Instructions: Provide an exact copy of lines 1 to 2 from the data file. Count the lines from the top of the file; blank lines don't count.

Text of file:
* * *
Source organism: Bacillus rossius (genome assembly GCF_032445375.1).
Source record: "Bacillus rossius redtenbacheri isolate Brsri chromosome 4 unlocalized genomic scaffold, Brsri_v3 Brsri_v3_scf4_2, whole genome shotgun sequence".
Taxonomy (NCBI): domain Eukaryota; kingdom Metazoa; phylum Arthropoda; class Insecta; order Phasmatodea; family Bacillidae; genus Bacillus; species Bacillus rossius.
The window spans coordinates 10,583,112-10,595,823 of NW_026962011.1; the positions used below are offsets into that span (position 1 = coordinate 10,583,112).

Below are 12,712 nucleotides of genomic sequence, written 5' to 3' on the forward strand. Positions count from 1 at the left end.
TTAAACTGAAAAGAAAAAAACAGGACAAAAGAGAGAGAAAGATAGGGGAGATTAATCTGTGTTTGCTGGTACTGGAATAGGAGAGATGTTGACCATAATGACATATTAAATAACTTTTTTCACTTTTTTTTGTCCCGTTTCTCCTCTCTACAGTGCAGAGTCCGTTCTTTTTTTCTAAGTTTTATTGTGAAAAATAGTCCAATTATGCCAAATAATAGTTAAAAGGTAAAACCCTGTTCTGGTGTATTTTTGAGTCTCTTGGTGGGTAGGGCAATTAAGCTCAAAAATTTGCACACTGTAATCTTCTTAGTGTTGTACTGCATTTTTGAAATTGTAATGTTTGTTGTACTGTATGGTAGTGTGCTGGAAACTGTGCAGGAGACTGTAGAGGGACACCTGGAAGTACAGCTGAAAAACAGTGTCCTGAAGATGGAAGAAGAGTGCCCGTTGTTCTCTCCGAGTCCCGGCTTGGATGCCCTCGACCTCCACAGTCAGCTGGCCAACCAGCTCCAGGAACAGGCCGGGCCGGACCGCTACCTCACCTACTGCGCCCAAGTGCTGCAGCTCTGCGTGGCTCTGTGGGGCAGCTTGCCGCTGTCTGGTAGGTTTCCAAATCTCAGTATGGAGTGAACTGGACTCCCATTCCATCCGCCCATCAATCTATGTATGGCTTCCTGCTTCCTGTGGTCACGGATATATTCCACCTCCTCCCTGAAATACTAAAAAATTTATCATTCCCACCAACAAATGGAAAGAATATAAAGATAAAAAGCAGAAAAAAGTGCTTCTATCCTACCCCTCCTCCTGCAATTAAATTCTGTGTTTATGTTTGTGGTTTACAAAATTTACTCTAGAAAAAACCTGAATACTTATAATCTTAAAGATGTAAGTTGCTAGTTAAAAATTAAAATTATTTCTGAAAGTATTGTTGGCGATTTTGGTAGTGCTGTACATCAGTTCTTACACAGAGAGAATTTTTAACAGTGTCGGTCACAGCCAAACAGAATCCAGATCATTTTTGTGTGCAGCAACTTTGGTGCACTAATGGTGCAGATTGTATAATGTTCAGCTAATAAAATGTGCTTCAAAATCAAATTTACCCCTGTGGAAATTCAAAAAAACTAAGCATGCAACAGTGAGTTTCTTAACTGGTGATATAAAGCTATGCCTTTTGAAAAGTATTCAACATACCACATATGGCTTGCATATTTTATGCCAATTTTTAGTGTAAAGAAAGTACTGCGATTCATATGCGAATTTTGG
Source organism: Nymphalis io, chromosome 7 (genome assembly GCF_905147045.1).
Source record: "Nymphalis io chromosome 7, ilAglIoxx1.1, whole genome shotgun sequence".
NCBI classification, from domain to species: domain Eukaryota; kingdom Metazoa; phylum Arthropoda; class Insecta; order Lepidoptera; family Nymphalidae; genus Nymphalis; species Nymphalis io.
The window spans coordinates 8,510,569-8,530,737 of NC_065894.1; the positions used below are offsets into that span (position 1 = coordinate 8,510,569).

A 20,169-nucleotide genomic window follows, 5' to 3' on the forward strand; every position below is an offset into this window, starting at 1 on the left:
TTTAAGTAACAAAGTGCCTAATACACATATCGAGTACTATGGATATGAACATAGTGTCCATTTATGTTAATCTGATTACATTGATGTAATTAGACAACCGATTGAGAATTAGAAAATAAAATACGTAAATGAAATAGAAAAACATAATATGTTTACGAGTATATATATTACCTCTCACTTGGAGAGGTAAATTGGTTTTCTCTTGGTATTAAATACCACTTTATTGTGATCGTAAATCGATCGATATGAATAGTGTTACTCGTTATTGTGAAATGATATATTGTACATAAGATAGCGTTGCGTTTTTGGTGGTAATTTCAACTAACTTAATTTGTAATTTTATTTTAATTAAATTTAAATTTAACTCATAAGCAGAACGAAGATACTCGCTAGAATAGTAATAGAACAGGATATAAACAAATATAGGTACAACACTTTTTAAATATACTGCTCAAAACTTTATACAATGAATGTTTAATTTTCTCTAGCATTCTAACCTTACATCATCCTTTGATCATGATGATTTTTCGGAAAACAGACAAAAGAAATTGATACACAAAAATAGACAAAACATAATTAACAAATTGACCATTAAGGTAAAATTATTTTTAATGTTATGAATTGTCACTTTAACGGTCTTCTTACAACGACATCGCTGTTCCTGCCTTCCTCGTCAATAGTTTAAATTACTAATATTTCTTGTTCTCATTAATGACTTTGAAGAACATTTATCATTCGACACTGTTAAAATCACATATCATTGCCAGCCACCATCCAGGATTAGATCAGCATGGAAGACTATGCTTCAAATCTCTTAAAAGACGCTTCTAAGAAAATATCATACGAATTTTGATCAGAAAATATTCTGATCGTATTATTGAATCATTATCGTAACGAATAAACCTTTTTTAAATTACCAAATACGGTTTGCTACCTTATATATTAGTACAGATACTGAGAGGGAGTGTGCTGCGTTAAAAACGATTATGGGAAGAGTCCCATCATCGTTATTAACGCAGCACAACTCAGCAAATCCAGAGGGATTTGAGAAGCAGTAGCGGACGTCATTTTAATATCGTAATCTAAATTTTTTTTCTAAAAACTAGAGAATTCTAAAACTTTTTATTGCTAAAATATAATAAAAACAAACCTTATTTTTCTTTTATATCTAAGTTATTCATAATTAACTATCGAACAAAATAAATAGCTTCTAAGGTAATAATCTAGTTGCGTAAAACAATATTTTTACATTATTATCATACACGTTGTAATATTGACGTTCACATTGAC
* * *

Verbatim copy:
Source organism: Bacillus rossius (genome assembly GCF_032445375.1).
Source record: "Bacillus rossius redtenbacheri isolate Brsri chromosome 4 unlocalized genomic scaffold, Brsri_v3 Brsri_v3_scf4_2, whole genome shotgun sequence".